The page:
I’m a big fan of Intune’s device compliance policies and Azure Active Directory’s (AAD) conditional access rules. They're one piece of the puzzle in moving to a Beyond Corp model, that I believe is the future of enterprise networks.
Compliance policies allow us to define what it takes for a device (typically a client) to be considered secure. The rules could include the use of a password, encryption, OS version or even if a device has been jail-broken or rooted. In Intune we can define policies for Windows 8.1 and 10, Windows Phone, macOS, iOS and Android.
One critical thing to highlight is that compliance policies don’t enforce settings and don’t make changes to a device. They're simply a decision-making tool that allows Intune (and AAD) to determine the status of the device. If we want to make changes to a device, we need to use Intune configuration policies. It's up to the admin or the user to make a non-compliant device compliant.
A common misconception with compliance policies are that the verification process occurs in real-time, that is, when a user tries to login the device's compliance status is checked. The check occurs on an hourly basis, though users and admins can trigger off a check manually.
The next piece of the puzzle are conditional access policies. These are policies that allow us to target different sign-in experiences for different applications, devices and user accounts. A user on a compliant device may receive a different sign-in experience to someone using a web browser on some random unknown device.
How compliance policies and conditional access work together
To understand how Compliance Policies and Conditional Access works, let’s look at a user story.
Fred works in the Accounting department at Capital Systems. Fred has a work PC issued by Capital’s IT Team, and a home PC that he bought from a local computer store.
The IT team has defined two Conditional Access policies:
- For Office 365: a user can connect from a compliant device, or needs to pass an MFA check.
- For the finance system: the user can only connect from a compliant device and must pass an MFA check.
How does this work in practice?
When Fred tries to access his email from his work device, perhaps through a browser, AAD will check his device’s compliance status during login. As Fred’s work PC is compliant, it will allow access to his email.
Fred now goes home, on the train he remembers he forgot to reply to an important email. When Fred gets home, he starts his home PC and navigates to the Office 365 portal. This time, AAD doesn’t know the device, so it will treat the device as non-compliant. This time, Fred will be prompted to complete MFA before he can access his email.
Things are different for Fred when he tries to access Capital’s finance system. Fred will be able to access this system from his work PC as its complaint, assuming he completes an MFA request. Fred won't be able to access this finance system from his home PC as his device isn’t compliant.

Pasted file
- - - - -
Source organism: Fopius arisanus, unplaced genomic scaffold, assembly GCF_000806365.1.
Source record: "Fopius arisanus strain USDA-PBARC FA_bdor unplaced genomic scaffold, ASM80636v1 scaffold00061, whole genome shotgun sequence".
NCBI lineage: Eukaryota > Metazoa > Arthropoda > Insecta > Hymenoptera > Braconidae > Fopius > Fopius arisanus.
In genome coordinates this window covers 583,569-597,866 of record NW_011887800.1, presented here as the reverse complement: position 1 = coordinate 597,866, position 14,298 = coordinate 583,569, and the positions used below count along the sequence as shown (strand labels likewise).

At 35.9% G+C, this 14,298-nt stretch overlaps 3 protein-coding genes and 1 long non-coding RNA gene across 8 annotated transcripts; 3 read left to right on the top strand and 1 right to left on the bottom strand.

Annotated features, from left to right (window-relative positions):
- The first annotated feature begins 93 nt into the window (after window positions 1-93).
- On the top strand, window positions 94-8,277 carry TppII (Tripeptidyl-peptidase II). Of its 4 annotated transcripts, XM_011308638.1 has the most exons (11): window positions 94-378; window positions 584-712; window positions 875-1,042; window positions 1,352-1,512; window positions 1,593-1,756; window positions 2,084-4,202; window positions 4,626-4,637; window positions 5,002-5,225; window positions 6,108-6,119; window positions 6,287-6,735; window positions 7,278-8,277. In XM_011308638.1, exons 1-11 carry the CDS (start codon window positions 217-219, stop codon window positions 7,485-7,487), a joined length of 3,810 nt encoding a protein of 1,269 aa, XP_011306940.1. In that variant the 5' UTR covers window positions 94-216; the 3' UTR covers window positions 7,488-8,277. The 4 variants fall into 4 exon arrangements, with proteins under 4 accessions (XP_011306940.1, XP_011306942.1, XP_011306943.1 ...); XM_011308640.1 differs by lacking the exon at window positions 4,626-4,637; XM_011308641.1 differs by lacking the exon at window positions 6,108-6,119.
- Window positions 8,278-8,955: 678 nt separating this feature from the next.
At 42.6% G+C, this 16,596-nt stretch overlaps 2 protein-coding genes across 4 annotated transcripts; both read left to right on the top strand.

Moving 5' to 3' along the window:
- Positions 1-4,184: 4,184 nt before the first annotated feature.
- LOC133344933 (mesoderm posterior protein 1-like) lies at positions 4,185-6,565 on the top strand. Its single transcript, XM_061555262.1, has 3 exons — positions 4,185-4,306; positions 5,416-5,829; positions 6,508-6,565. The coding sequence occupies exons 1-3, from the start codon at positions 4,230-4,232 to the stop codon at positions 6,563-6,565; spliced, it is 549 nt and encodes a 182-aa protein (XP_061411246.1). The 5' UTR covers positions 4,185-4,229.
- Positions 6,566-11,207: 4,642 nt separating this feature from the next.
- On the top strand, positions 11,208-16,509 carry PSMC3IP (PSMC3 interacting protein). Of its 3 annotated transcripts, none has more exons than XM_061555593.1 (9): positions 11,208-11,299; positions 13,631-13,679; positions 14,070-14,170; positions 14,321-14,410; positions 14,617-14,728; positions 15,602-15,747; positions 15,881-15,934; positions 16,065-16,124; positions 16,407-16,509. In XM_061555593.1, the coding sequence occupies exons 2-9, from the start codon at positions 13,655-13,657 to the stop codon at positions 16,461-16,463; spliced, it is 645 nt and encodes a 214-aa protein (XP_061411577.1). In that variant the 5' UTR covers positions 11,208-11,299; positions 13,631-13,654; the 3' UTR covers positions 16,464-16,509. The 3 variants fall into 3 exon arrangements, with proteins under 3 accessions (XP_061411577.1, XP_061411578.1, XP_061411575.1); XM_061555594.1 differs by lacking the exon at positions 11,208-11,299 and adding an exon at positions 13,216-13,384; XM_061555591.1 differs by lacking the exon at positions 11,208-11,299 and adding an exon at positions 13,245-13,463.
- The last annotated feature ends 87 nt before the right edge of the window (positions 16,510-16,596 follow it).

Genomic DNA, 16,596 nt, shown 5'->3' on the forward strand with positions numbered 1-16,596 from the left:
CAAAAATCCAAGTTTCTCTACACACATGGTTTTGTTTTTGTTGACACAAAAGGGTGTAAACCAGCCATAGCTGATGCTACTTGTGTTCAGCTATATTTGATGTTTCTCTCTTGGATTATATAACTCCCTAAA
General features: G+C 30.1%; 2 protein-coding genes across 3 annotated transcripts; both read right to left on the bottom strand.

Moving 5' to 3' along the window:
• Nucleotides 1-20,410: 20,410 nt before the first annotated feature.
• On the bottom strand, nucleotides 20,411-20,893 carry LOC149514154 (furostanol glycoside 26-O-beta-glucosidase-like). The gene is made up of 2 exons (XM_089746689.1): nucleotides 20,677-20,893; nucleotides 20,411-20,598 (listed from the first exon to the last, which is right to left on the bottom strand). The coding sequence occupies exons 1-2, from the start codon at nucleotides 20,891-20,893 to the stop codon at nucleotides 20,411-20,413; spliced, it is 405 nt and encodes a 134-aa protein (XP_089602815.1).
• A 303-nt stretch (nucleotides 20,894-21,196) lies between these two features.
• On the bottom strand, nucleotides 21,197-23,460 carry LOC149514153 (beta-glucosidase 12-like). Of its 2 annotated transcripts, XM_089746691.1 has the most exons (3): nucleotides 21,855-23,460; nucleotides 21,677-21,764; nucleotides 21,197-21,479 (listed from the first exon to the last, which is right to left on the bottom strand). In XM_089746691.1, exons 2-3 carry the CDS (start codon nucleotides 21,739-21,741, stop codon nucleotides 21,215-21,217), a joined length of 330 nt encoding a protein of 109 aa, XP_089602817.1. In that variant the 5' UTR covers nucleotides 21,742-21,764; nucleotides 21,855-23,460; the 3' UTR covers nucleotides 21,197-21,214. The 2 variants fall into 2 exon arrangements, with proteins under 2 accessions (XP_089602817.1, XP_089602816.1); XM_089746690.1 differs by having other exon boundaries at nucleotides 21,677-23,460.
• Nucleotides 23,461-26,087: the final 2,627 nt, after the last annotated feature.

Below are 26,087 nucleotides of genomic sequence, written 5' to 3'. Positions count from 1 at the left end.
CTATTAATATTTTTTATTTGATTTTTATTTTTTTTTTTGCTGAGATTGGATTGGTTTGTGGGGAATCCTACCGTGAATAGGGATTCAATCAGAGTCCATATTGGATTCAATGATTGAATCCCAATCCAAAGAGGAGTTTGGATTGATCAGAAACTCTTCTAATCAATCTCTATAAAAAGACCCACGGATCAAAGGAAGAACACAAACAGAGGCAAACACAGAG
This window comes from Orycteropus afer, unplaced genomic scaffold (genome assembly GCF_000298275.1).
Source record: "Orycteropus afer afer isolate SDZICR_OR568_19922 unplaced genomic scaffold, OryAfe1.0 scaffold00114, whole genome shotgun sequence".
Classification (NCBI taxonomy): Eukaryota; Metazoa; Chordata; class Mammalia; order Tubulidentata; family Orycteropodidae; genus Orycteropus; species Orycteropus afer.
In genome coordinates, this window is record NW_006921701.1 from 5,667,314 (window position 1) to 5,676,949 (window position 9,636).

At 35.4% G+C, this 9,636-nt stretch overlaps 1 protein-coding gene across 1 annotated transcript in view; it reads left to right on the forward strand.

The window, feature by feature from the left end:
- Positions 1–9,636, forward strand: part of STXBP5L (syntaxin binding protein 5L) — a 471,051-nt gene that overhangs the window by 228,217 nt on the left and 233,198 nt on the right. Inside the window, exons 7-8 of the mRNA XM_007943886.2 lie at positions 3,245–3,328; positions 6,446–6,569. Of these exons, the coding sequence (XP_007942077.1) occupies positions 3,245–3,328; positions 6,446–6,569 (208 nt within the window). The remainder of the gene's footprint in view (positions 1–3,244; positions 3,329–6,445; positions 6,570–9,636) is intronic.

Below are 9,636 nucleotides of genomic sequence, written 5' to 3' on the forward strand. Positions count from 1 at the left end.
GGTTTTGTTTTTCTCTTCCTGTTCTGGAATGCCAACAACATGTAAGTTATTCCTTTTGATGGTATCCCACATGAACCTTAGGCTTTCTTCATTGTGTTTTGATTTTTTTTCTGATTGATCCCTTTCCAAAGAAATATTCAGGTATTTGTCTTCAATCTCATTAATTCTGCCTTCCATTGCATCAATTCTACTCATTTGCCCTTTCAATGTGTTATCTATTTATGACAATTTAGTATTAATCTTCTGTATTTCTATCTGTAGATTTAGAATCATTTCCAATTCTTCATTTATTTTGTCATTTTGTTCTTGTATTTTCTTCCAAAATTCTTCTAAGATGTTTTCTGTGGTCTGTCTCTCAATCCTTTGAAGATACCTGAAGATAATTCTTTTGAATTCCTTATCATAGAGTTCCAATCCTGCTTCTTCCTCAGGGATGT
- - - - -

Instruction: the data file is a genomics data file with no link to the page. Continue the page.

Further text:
These rules allow Capital System’s IT team to govern who can access an application, from what devices they can access it from, and if they need to complete MFA.
Ensuring Spectre and Meltdown Patches are installed
We can use compliance policies to check if a device’s OS version contains the Spectre and Meltdown patches. When Intune checks the devices compliance, if isn't running with expected patch level, it will be marked as non-compliant.
What does this mean for the user? In Fred’s case, if his work PC lacks those updates, he may receive extra MFA prompts and loose access to the finance system, until he installs the right patches.
The Intune portal and PowerBI can be used to generate reports on device compliance and identify devices that need attention. You can also configure Intune to email a user when their device becomes non-compliant. This email can be customised, I recommend that you include a link to a remediation guide or to your support system.
Configuring Intune Compliance Policies
Compliance policies can be created and modified in the Azure Portal via the Intune panel. Simply navigate to the Device Compliance and then Policies. You'll need to create a separate policy for each OS that you want to manage compliance.
Within a compliance policy, we specify an OS version using a “major.minor.build” formatted string.
The major versions numbers are:
- Windows 10 - 10.0 Note that the .0 is important*
- Windows 8.1 - 3
- macOS - 10
We can express things like Windows 10 Fall Creators, or macOS High Sierra using the minor version number.
- Windows 10 Fall Creators Update - 10.0.16299
- macOS High Sierra - 10.13
Finally, we can narrow down to a specific release or patch by using the build version number. For instance, the January updates for each platform are:
- Windows 10 Fall Creators Update - 10.0.16299.192
- macOS High Sierra - 10.13.2
You can specify the minimum and maximum OS version by navigating to Properties, Settings and then Device Properties.
Once you have made this change, devices that don't meet the minimum version will be marked as non-compliant during their next compliance evaluation.